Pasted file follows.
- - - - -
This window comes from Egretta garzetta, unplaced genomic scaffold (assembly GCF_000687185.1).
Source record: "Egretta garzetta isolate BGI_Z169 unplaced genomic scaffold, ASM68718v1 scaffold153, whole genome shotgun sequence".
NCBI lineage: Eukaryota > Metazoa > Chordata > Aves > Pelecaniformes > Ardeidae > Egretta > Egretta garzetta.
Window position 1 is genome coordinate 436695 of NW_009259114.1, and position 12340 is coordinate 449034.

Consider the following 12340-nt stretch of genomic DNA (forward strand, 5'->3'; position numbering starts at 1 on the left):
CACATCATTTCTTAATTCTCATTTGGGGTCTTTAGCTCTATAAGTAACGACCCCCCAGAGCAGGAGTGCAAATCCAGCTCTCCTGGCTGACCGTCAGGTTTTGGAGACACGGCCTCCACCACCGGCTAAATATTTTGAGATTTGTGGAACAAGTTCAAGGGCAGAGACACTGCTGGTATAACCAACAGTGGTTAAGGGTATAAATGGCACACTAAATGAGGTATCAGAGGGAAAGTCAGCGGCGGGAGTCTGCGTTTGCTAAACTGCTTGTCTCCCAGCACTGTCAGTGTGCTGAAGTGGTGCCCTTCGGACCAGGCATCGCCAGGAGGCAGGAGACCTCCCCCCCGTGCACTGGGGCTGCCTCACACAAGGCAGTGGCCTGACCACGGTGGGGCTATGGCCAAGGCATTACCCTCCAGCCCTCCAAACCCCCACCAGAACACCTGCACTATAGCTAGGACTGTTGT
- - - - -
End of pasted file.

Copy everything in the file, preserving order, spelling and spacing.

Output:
This window comes from Egretta garzetta, unplaced genomic scaffold (assembly GCF_000687185.1).
Source record: "Egretta garzetta isolate BGI_Z169 unplaced genomic scaffold, ASM68718v1 scaffold153, whole genome shotgun sequence".
NCBI lineage: Eukaryota > Metazoa > Chordata > Aves > Pelecaniformes > Ardeidae > Egretta > Egretta garzetta.
Window position 1 is genome coordinate 436695 of NW_009259114.1, and position 12340 is coordinate 449034.

Consider the following 12340-nt stretch of genomic DNA (forward strand, 5'->3'; position numbering starts at 1 on the left):
CACATCATTTCTTAATTCTCATTTGGGGTCTTTAGCTCTATAAGTAACGACCCCCCAGAGCAGGAGTGCAAATCCAGCTCTCCTGGCTGACCGTCAGGTTTTGGAGACACGGCCTCCACCACCGGCTAAATATTTTGAGATTTGTGGAACAAGTTCAAGGGCAGAGACACTGCTGGTATAACCAACAGTGGTTAAGGGTATAAATGGCACACTAAATGAGGTATCAGAGGGAAAGTCAGCGGCGGGAGTCTGCGTTTGCTAAACTGCTTGTCTCCCAGCACTGTCAGTGTGCTGAAGTGGTGCCCTTCGGACCAGGCATCGCCAGGAGGCAGGAGACCTCCCCCCCGTGCACTGGGGCTGCCTCACACAAGGCAGTGGCCTGACCACGGTGGGGCTATGGCCAAGGCATTACCCTCCAGCCCTCCAAACCCCCACCAGAACACCTGCACTATAGCTAGGACTGTTGT